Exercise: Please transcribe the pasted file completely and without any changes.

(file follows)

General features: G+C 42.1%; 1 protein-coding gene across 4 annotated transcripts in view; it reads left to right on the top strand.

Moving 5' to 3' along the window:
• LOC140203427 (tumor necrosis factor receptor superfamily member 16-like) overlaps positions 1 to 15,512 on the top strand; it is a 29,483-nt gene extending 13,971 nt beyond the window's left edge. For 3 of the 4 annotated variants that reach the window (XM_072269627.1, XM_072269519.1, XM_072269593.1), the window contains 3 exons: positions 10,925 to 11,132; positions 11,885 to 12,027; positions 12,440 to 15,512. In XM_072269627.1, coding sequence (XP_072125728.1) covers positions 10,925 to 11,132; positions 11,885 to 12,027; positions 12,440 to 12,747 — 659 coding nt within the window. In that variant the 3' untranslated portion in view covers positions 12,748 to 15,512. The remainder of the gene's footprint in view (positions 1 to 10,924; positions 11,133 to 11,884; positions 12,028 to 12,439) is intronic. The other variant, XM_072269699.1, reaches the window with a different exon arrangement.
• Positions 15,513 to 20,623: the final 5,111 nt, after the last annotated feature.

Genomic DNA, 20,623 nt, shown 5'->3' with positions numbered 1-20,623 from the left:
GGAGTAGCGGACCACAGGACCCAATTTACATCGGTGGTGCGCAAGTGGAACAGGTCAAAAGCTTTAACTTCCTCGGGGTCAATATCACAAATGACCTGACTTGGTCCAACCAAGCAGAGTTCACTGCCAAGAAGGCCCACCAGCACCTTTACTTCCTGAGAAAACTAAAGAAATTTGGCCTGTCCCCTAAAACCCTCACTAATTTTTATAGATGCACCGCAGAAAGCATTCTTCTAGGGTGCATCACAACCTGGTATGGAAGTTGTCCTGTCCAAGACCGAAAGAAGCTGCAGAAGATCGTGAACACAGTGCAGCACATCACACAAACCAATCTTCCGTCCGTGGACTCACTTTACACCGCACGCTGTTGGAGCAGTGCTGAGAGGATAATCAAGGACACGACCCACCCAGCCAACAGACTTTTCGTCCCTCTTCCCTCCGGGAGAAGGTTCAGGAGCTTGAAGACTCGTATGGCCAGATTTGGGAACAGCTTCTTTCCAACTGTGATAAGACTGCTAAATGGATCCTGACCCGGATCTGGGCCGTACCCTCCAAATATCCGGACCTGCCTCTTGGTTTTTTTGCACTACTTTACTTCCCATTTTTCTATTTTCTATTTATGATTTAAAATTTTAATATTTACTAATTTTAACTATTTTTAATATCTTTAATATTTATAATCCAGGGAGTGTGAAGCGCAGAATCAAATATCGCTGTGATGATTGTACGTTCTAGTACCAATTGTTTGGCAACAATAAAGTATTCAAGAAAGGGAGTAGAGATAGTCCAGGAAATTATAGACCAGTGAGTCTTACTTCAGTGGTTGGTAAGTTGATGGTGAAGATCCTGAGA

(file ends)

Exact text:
General features: G+C 42.1%; 1 protein-coding gene across 4 annotated transcripts in view; it reads left to right on the top strand.

Moving 5' to 3' along the window:
• LOC140203427 (tumor necrosis factor receptor superfamily member 16-like) overlaps positions 1 to 15,512 on the top strand; it is a 29,483-nt gene extending 13,971 nt beyond the window's left edge. For 3 of the 4 annotated variants that reach the window (XM_072269627.1, XM_072269519.1, XM_072269593.1), the window contains 3 exons: positions 10,925 to 11,132; positions 11,885 to 12,027; positions 12,440 to 15,512. In XM_072269627.1, coding sequence (XP_072125728.1) covers positions 10,925 to 11,132; positions 11,885 to 12,027; positions 12,440 to 12,747 — 659 coding nt within the window. In that variant the 3' untranslated portion in view covers positions 12,748 to 15,512. The remainder of the gene's footprint in view (positions 1 to 10,924; positions 11,133 to 11,884; positions 12,028 to 12,439) is intronic. The other variant, XM_072269699.1, reaches the window with a different exon arrangement.
• Positions 15,513 to 20,623: the final 5,111 nt, after the last annotated feature.

Genomic DNA, 20,623 nt, shown 5'->3' with positions numbered 1-20,623 from the left:
GGAGTAGCGGACCACAGGACCCAATTTACATCGGTGGTGCGCAAGTGGAACAGGTCAAAAGCTTTAACTTCCTCGGGGTCAATATCACAAATGACCTGACTTGGTCCAACCAAGCAGAGTTCACTGCCAAGAAGGCCCACCAGCACCTTTACTTCCTGAGAAAACTAAAGAAATTTGGCCTGTCCCCTAAAACCCTCACTAATTTTTATAGATGCACCGCAGAAAGCATTCTTCTAGGGTGCATCACAACCTGGTATGGAAGTTGTCCTGTCCAAGACCGAAAGAAGCTGCAGAAGATCGTGAACACAGTGCAGCACATCACACAAACCAATCTTCCGTCCGTGGACTCACTTTACACCGCACGCTGTTGGAGCAGTGCTGAGAGGATAATCAAGGACACGACCCACCCAGCCAACAGACTTTTCGTCCCTCTTCCCTCCGGGAGAAGGTTCAGGAGCTTGAAGACTCGTATGGCCAGATTTGGGAACAGCTTCTTTCCAACTGTGATAAGACTGCTAAATGGATCCTGACCCGGATCTGGGCCGTACCCTCCAAATATCCGGACCTGCCTCTTGGTTTTTTTGCACTACTTTACTTCCCATTTTTCTATTTTCTATTTATGATTTAAAATTTTAATATTTACTAATTTTAACTATTTTTAATATCTTTAATATTTATAATCCAGGGAGTGTGAAGCGCAGAATCAAATATCGCTGTGATGATTGTACGTTCTAGTACCAATTGTTTGGCAACAATAAAGTATTCAAGAAAGGGAGTAGAGATAGTCCAGGAAATTATAGACCAGTGAGTCTTACTTCAGTGGTTGGTAAGTTGATGGTGAAGATCCTGAGA